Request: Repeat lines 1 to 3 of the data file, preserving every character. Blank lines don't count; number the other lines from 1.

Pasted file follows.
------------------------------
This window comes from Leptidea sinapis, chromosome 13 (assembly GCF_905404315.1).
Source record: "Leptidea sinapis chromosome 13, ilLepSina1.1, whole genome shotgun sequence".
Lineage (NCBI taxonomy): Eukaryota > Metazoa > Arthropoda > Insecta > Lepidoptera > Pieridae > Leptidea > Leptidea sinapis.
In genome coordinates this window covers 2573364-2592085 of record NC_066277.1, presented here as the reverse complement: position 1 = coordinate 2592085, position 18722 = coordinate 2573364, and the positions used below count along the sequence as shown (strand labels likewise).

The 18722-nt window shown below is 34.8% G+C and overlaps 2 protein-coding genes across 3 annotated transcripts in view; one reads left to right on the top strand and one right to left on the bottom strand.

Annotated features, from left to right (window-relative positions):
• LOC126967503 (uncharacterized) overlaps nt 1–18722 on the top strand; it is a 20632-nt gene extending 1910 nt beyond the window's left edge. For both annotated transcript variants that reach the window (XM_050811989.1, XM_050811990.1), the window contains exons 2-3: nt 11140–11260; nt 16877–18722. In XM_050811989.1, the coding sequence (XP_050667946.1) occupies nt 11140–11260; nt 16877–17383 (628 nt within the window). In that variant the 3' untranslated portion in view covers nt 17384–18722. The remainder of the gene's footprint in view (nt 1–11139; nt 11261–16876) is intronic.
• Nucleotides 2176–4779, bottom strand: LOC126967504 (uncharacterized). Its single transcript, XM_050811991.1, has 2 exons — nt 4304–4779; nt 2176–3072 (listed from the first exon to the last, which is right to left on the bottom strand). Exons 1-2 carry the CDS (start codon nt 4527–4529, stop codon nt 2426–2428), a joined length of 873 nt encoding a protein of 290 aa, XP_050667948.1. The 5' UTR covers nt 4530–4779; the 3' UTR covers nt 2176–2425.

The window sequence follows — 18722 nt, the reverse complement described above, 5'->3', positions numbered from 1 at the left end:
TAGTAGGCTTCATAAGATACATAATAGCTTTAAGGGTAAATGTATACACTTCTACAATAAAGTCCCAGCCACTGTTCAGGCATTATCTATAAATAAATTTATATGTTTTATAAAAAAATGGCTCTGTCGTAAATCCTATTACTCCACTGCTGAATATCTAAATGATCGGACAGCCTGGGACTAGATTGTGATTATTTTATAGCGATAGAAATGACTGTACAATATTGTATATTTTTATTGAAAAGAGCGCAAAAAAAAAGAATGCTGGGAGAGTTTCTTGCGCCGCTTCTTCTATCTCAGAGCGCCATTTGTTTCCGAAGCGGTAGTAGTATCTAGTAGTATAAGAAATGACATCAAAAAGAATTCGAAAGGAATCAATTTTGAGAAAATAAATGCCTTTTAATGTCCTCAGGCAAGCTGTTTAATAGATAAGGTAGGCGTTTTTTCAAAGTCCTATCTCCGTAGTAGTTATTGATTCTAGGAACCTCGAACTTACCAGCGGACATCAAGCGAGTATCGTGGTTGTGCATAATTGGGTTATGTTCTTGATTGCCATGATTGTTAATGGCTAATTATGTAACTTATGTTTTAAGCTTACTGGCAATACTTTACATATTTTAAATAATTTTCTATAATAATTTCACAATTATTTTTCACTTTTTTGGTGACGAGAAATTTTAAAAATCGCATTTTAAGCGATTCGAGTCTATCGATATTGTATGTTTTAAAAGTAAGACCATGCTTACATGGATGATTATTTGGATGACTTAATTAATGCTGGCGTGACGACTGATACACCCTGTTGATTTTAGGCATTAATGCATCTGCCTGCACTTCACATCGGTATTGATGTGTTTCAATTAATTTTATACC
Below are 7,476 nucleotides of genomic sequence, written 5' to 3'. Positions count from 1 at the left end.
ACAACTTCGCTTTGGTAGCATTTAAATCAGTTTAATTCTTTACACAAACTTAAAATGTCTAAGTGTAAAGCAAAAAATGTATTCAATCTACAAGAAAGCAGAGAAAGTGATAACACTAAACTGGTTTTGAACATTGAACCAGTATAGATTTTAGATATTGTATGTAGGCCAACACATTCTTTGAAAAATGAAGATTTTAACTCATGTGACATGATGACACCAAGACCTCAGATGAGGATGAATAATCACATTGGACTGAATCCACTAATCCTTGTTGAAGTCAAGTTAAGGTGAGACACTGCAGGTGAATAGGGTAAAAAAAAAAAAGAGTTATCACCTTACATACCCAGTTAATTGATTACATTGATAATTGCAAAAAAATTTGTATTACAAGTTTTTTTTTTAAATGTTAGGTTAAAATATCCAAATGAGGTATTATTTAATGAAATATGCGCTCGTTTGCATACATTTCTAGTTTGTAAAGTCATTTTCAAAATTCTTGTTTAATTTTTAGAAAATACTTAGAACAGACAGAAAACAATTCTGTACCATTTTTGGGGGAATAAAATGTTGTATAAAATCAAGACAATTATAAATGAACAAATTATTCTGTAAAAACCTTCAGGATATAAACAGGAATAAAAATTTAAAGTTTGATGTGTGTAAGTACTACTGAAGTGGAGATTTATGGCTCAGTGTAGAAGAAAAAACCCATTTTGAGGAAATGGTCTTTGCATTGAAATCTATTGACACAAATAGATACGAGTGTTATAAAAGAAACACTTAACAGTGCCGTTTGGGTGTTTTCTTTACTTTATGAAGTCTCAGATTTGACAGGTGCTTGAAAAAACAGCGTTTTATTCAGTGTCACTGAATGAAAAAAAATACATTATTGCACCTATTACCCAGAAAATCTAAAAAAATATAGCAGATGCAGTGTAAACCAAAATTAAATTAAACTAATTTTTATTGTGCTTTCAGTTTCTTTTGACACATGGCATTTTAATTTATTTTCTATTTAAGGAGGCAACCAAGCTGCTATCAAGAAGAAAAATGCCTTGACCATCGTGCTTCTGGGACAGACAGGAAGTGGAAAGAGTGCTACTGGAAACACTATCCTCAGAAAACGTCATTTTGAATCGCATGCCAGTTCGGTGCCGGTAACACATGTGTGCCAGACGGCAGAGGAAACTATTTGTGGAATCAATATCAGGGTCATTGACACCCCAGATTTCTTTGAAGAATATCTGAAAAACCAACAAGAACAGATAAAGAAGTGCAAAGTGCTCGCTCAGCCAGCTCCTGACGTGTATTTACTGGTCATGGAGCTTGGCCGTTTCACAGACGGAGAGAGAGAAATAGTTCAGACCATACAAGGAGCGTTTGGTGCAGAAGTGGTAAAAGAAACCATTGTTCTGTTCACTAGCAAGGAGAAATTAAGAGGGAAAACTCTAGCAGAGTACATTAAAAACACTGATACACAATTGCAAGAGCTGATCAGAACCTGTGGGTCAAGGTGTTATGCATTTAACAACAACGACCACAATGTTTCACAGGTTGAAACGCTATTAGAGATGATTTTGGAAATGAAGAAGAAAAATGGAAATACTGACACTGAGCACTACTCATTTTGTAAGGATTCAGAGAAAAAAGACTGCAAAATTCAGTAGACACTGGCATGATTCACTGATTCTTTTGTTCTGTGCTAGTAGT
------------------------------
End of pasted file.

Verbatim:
This window comes from Leptidea sinapis, chromosome 13 (assembly GCF_905404315.1).
Source record: "Leptidea sinapis chromosome 13, ilLepSina1.1, whole genome shotgun sequence".
Lineage (NCBI taxonomy): Eukaryota > Metazoa > Arthropoda > Insecta > Lepidoptera > Pieridae > Leptidea > Leptidea sinapis.